• The Church of Scientology of California (CSC) forms on 02/18/1954 to accept and adopt the aims, purposes, principles and creed of The Mother Church, “THE CHURCH OF AMERICAN SCIENCE”, of Camden, New Jersey. On 01/02/1957 the Internal Revenue Service exempts CSC from tax.

• The IRS revokes CSC tax-exempt status in 1967 for financial irregularities. CSC refuses to file for-profit income tax returns, instead CPA Greenberg prepares Form 990 returns (as if exempt) for years 1970 – 1972. On 03/28/1978 CSC files suit against the IRS in US Tax Court to challenge the IRS determination of tax deficiency based on filed CSC exempt returns for 1970 – 1972.

• New California corporations are formed to assimilate CSC authority in a reorganization attempt to sidestep mounting legal and tax threats: Church of Scientology International (CSI) 11/18/1981, Religious Technology Center (RTC) 01/01/1982, and Church of Spiritual Technology (CST) 05/28/1982.

• The Church of Scientology Flag Service Organization, Inc. (FSO) incorporates in Florida 05/19/1981. FSO takes over from CSC the Flag Land Base (Mecca of Scientology Gross Income) and severs CSC’s income source. In the UK, CSC assets are transferred to the Church of Scientology Religious Education College Incorporated (Australia). Bridge Publications 02/02/1981 (later Galaxy Press) perpetuate CSC financial fiction that LRH fiction income funds LRH research.

• After six years litigation the tax case between CSC and the IRS comes to a decision before the US Tax Court (“CSC vs. Commissioner of the IRS,” No. 3352-78 ). On 09/24/1984 the court issues judgment against CSC, which CSC appeals. On 07/28/1987 the US Court of Appeals ruling in this case (“CSC vs. Commissioner of the IRS,” No. 85-7324) upholds the 1984 decision:

“We affirm the Tax Court decision upholding the Commissioner’s revocation of the Church of Scientology of California’s tax exempt status on the ground that a portion of its income inured to the benefit of L. Ron Hubbard and others…”

• On 07/08/1988 the IRS (citing CSC bad acts) denies tax-exempt status to CST, RTC and CSI and demands for-profit income tax returns for all years since inception. The IRS assigns examiners full-time to audit CSC income tax for years 1967 – 1984. CSC consolidates income of both Scientology UK operations and the clandestine income siphoning to LRH via the Religious Research Foundation (RRF) during the Flagship Apollo era. CSI funds and directs the CSC tax audit legal defense. Weekly OSA INT statistics graph CSC tax liability as income and expense issues undergo examination.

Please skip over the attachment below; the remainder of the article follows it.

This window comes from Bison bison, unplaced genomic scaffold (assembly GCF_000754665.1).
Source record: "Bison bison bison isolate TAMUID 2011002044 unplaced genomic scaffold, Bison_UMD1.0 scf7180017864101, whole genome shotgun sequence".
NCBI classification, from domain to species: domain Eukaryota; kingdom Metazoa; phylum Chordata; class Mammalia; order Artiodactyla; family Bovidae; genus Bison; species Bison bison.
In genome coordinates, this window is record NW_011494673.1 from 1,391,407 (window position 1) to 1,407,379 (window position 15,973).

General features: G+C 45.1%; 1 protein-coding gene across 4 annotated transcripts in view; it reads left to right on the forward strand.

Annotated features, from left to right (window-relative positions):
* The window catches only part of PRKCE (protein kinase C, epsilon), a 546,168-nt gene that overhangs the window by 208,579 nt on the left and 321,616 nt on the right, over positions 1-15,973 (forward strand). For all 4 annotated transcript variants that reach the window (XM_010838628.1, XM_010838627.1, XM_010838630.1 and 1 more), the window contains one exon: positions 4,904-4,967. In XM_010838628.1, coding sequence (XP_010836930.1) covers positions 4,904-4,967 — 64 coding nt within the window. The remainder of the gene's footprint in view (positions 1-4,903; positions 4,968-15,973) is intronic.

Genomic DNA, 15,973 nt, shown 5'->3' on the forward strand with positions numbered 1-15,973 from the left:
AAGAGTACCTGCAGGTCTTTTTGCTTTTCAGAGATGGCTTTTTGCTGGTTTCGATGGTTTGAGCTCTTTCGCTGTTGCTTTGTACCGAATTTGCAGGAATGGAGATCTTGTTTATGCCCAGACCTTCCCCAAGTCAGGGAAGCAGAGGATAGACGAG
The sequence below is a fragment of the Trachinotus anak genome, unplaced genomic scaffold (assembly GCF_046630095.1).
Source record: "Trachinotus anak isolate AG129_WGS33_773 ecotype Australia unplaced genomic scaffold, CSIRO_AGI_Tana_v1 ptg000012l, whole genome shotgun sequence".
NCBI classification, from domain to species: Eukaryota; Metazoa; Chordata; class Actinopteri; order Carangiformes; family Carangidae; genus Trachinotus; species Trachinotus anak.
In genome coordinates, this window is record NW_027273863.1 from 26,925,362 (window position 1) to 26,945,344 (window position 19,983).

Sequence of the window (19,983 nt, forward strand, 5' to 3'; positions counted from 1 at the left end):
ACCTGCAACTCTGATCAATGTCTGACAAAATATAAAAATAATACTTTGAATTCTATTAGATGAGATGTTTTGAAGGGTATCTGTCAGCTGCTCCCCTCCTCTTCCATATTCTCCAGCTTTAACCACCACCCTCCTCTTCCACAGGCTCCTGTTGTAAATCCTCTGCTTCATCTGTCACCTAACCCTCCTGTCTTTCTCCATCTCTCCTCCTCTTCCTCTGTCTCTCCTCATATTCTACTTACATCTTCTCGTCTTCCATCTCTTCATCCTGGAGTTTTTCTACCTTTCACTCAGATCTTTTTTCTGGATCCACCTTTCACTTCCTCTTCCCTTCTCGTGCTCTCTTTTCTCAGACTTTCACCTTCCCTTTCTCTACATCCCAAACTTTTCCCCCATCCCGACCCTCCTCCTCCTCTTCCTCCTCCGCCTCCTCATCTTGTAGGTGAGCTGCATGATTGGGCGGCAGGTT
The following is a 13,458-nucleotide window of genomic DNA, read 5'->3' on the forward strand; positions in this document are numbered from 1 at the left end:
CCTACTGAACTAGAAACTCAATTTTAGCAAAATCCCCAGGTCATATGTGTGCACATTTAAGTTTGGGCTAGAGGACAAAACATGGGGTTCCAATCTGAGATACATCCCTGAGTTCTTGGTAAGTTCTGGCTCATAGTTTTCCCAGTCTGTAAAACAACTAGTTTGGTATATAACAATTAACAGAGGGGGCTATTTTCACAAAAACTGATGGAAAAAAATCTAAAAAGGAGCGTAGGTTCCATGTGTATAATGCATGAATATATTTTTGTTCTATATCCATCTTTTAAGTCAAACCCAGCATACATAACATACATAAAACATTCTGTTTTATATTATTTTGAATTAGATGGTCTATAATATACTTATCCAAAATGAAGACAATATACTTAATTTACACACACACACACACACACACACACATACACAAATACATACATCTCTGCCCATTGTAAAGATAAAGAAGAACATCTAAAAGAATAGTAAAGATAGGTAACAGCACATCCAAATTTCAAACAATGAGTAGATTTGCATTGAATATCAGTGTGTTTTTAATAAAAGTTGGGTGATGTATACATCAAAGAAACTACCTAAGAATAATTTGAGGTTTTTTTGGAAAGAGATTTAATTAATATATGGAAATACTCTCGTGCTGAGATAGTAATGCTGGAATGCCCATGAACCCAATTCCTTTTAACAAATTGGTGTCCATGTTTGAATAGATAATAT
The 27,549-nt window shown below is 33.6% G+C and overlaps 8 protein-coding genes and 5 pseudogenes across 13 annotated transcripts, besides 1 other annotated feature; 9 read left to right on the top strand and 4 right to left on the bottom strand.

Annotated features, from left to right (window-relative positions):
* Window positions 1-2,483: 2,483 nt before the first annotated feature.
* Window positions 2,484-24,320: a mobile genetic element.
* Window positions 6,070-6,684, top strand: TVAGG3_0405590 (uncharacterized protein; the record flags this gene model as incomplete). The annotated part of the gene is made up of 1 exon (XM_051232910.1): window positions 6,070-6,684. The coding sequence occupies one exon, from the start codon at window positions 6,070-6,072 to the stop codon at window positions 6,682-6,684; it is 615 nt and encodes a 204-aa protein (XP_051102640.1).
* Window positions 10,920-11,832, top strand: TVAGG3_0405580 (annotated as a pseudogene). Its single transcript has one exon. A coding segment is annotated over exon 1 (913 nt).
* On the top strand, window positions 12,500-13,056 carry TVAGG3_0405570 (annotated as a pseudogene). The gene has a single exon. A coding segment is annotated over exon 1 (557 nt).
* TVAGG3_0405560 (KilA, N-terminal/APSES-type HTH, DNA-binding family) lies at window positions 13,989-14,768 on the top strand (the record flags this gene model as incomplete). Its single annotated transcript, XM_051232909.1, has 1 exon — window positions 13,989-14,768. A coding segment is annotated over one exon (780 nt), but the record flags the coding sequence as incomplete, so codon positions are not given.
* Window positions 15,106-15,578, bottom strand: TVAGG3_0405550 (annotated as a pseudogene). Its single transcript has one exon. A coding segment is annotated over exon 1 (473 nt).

• The US Supreme Court denies Scientologist charitable tax deductions in Hernandez v. Commissioner, 490 U.S. 680 (1989). CSI asserts inconsistent IRS administration in US Tax Court trial April 4-22, 1992 (Garrison v Commissioner).

• The IRS completes the CSC audit by 1993, a half billion dollars with penalty and interest. With both the final CSC tax assessment and the decision in Garrison on the horizon, the IRS abruptly pulls the plug on the CSC assessment, instead enters into the 10/01/1993 closing agreement with David Miscavige. The closing agreement is explicitly silent on the CSC income tax examination. The hot topic of CSC tax liability, which is for years the IRS primary attack target, mysteriously evaporates in a rumor cloud that David Miscavige sanctions covert operations against government officials. Here are the clear, simple facts:

• The closing agreement does not recognize CSC as tax exempt. CSI pays $12.5 million to the IRS, a suppressive (2½%) percentage of the half billion dollar CSC liability, or hardly enough to cover unreported Social Security taxes on CSC employee wages, wages which are never to appear on a Social Security earning statement despite CSI & IRS joint promises to rectify this omission.

• The State of California, long since agreed to abide by IRS findings, ultimately settles with its namesake for cents on the California tax dollar.

• Since 1993, CSC files for-profit tax returns ‘under protest’, vows to never give in only to dissolve quietly without sorrow in a 2002 to 2004 filing approved by California Attorney General Bill Lockyer (now California State Treasurer).

• CSI presently touts US tax exemption as proof of church status without mention that Hubbard’s mother church CSC is not US tax exempt but factually was considered by the IRS only a for-profit entity up to final dissolution in 2004.

• Inurement to the benefit of LRH is the undisclosed basis of Scientology.